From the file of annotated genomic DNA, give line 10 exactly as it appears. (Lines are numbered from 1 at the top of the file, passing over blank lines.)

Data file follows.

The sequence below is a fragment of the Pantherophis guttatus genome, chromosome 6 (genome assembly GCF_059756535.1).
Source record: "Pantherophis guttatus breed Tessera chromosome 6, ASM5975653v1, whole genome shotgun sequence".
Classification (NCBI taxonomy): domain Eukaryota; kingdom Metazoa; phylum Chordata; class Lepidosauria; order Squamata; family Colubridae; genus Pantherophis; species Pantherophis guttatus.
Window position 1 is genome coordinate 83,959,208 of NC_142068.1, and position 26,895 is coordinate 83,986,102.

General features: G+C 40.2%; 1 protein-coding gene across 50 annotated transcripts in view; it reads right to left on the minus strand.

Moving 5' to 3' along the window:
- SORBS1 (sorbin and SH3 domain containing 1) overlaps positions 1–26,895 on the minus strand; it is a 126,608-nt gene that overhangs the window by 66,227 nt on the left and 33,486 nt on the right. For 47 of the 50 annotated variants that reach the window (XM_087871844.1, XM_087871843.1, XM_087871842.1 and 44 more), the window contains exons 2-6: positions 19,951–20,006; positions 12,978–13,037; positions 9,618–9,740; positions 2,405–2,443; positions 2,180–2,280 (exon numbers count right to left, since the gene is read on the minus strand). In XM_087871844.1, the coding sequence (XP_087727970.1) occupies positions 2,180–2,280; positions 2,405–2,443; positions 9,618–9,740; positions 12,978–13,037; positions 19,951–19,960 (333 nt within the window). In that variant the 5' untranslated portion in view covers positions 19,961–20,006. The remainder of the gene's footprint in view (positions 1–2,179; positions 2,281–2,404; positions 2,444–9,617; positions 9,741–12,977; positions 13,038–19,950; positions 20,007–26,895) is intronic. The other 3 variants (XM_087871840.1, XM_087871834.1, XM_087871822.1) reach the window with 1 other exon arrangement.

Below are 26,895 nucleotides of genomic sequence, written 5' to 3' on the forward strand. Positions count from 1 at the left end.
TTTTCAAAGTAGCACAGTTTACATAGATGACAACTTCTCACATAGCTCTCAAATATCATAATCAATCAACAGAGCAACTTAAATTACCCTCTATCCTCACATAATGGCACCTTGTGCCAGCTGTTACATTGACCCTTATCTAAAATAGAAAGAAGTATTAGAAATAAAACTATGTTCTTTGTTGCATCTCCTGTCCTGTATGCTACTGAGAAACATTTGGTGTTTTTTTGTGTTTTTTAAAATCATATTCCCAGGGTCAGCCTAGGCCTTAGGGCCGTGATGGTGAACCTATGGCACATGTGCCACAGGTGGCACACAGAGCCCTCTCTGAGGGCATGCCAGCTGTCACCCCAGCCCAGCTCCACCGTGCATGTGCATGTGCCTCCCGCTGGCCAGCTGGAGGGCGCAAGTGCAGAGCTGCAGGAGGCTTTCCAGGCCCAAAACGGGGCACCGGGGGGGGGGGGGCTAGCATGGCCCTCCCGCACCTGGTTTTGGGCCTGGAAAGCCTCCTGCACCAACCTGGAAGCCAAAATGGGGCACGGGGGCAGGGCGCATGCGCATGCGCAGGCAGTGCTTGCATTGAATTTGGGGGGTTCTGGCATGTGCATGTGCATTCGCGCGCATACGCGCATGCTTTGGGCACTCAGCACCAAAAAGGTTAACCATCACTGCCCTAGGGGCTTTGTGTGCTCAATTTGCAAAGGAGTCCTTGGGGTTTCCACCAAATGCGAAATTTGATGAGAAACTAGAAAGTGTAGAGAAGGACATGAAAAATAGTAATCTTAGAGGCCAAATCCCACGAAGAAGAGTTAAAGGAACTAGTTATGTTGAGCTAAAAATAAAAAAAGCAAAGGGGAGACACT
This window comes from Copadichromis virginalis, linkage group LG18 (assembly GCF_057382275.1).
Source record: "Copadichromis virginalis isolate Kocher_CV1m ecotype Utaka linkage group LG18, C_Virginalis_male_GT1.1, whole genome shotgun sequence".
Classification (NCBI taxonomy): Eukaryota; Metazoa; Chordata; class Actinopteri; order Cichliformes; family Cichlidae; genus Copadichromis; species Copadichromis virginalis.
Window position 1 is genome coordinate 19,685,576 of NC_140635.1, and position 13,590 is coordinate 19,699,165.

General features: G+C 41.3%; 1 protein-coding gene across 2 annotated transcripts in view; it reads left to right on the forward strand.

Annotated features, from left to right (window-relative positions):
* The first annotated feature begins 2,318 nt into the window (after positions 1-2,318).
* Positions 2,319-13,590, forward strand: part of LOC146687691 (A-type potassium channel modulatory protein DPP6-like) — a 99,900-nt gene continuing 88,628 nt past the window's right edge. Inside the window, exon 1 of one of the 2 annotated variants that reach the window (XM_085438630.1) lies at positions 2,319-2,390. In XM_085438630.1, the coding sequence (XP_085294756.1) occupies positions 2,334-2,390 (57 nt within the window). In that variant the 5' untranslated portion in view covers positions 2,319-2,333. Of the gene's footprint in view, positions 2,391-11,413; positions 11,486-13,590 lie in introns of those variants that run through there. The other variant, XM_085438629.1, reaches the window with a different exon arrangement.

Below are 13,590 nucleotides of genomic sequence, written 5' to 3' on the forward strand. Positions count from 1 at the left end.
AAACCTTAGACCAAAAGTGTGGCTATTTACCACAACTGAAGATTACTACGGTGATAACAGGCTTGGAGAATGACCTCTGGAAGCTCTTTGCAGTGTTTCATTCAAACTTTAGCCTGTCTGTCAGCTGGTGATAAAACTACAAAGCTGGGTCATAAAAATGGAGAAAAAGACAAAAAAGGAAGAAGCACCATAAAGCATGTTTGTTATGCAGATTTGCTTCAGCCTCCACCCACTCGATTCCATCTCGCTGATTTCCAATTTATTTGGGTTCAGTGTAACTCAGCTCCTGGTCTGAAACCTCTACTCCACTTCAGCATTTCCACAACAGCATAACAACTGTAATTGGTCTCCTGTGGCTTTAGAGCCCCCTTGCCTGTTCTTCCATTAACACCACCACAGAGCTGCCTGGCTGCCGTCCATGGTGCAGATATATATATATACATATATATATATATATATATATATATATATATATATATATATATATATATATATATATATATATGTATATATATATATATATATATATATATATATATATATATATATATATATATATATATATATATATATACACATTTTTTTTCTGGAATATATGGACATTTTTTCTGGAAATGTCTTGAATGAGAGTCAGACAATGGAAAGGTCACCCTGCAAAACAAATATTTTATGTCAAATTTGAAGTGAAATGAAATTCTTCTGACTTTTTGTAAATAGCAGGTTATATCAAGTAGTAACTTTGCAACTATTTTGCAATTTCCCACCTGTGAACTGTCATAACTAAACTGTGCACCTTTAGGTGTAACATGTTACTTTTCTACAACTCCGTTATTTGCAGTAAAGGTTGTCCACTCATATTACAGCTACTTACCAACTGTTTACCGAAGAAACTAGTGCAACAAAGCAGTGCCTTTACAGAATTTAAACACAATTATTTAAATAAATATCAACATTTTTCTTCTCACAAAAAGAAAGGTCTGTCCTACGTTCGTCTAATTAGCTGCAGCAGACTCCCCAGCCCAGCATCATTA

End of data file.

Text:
This window comes from Copadichromis virginalis, linkage group LG18 (assembly GCF_057382275.1).